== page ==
Manuel de la Mare Interview

From his humble beginnings in Italy, Manuel de la Mare has always been interested in Music. Proficient in guitar, keyboard, flute, clarinet and sitar, he is also has a doctorate in Music, Cinema and Theatre. A chance meeting with fellow Italian house producer, Alex Kenji sparked his interest in house music and Manuel has set about delivering a series of genre defining club bangers. Manuel, following in the footsteps of Italian super producers like Mauro Picotto and Mauro Piu, is pioneering a fresh and totally unique sound by fusing elements of several genres together to create a tough, dance floor friendly club sound. We caught up with Manuel in London to ask him a few burning questions.

Hi there Manuel, thanks for agreeing to talk with us at This is Progressive. How are you today? How do you find London?
All good guys, it is surprisingly sunny in London. Warm weather, is very beautiful here during the summer.

So tell us about growing up in Italy. You were involved in music from a young age, who were your influences musically?
I was listening a lot of different stuff, rock, metal, jazz, Beatles, Frank Zappa, Alice In Chains, Miles Davis, Pantera…

How did you meet Alex Kenji and at what point did you start working together?
I met him when I was 15… long time ago. We had a friend in common, that was in my class at school and was playing with Alex in a death metal band. We were always hanging out together and we played also in some local rock bands, then Alex started making some electronic music, at that time I think I hadn’t a computer yet! Well he started telling me that I should try making electronic music and here we are. Before start touring worldwide we went through many warm up in local clubs and all kind of stuff in order to buy synthesizers and other tools for making music.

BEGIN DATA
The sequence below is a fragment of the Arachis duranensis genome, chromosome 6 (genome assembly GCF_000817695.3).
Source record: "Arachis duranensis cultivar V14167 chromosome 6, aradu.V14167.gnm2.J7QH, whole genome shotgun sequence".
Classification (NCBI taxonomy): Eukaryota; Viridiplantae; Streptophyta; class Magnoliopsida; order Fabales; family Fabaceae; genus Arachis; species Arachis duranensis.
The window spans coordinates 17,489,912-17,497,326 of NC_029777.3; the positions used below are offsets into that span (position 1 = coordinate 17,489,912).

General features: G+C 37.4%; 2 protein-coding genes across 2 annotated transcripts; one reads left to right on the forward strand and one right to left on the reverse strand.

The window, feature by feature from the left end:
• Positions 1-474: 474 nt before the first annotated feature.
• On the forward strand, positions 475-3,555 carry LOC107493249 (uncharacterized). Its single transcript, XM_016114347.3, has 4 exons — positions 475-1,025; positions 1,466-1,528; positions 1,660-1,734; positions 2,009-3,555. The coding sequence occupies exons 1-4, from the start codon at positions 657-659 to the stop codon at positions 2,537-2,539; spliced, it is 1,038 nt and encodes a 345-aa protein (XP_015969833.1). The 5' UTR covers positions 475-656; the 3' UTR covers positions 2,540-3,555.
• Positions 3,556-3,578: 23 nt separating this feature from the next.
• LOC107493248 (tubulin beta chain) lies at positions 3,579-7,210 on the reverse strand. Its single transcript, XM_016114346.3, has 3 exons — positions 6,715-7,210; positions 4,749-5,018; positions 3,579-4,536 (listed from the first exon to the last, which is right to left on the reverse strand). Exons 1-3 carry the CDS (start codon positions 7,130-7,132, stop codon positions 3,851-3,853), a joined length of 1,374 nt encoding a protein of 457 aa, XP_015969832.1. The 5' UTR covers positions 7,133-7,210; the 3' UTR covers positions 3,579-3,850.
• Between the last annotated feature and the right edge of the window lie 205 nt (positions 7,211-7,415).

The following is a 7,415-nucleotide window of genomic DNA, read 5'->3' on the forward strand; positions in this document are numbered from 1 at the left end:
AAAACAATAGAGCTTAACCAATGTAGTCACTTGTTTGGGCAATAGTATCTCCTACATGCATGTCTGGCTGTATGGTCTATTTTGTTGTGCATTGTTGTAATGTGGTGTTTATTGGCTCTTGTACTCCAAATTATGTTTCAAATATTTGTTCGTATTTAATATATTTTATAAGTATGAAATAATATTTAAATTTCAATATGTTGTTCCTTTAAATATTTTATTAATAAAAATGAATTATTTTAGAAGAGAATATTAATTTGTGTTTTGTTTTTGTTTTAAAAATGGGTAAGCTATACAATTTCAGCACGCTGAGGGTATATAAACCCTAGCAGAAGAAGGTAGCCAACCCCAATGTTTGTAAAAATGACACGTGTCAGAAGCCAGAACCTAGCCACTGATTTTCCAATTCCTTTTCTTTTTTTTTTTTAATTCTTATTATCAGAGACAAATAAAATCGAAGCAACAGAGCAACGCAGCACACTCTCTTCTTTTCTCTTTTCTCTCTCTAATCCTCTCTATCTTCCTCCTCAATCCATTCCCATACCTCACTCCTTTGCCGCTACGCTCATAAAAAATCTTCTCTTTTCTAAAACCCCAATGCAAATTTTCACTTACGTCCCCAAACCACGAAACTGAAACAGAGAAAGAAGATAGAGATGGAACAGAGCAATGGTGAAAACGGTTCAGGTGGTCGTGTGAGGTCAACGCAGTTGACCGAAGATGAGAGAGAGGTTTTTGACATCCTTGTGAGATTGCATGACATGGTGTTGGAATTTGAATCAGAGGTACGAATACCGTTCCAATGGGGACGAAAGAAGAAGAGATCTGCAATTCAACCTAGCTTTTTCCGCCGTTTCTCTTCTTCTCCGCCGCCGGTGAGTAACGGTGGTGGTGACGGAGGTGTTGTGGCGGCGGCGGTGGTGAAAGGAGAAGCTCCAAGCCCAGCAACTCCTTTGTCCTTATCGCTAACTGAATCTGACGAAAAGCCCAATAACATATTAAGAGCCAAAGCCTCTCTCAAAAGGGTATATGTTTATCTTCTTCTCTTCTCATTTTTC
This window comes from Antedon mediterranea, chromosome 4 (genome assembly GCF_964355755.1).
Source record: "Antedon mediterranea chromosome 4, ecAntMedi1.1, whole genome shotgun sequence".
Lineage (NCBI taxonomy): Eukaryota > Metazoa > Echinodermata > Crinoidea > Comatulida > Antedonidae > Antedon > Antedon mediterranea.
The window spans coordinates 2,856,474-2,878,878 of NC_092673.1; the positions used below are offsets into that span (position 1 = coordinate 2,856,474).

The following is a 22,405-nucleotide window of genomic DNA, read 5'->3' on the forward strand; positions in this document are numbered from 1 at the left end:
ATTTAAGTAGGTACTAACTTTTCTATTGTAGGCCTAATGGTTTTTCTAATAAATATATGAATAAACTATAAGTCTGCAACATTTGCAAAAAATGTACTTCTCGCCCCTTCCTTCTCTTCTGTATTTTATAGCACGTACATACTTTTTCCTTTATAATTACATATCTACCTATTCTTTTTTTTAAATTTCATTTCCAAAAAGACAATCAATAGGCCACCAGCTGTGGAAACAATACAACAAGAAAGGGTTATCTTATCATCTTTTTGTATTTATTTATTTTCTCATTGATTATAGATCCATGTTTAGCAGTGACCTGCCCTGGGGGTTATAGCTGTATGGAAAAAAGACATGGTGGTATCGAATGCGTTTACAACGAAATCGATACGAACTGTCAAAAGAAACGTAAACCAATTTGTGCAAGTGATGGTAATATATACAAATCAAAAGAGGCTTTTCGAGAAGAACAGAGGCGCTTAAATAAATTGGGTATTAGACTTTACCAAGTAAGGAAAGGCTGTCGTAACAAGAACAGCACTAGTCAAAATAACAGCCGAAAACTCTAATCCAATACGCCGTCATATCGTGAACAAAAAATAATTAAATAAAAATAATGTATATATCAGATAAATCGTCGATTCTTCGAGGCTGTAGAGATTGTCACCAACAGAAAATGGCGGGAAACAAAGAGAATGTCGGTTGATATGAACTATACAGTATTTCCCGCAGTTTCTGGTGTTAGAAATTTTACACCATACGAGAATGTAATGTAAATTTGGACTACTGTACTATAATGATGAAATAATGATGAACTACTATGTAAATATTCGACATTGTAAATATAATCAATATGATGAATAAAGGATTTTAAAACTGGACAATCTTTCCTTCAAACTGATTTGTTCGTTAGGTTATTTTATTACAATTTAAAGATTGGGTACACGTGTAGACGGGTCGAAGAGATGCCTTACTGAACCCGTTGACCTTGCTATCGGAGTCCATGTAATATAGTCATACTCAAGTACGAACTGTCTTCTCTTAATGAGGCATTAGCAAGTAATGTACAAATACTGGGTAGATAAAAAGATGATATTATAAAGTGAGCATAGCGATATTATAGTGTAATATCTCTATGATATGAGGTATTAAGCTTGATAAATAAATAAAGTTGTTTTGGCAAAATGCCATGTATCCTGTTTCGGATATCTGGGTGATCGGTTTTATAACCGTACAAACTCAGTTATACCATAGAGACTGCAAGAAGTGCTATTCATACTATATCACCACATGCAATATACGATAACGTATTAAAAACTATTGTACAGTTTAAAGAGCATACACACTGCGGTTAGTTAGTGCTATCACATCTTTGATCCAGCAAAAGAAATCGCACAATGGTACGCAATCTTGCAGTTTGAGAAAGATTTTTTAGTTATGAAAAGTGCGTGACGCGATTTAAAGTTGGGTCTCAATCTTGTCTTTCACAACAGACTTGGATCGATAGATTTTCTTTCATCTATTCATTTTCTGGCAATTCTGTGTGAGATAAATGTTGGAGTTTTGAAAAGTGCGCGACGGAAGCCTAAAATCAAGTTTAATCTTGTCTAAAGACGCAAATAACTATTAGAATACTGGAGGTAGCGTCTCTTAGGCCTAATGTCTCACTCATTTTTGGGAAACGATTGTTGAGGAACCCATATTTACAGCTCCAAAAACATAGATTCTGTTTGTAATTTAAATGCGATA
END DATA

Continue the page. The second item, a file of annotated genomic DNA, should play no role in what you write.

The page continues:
What was that studio like then? Bet you’ve both made some changes since. Did you have a favourite piece of equipment?
I always used logic since I started making electronic music. I was using a very very slow pc haha! I think my first synth was a MS10 from Roland. And I’ve to say is still one of my favourites. At the beginning I was using an old hi-fi sound system from Pioneer, I still have it in my mom’s house. And most considerably in my old studio I had a bed of course: the so called bedroom studio! Alex is still collecting synths, he has the most wanted old school pieces that any collector will go mad for, while I almost sold them all, now i have only a moog, a virus and an M3.

Do you think that early success was due to your musical training or was it just right place, right time?
Both me and Alex always wanted to live with music and we always worked VERY hard for making our dream come true. We have a well trained ear for spending all our life listening to music and shaping our taste for what sounds good and what is not. When we started there was not so easy learning like now. I had to go and look for books on how to master music and stuff that now is a click away from me. We had a friend, Gio MBG, that taught us a lot about house music but we still had to work a lot for doing something that we liked. You may have seen that Simpson’s episode where Bart had a permanent shadow on the wall for spending too much time on the tv, we did the same in front of our pc monitors.

Mauro Picotto famously took elements of Trance, Hard House and Techno to build a new style in the 90s. The result of that fusion, it could be argued, was the development of the hard dance sound which followed. What would you like to be your legacy within dance music?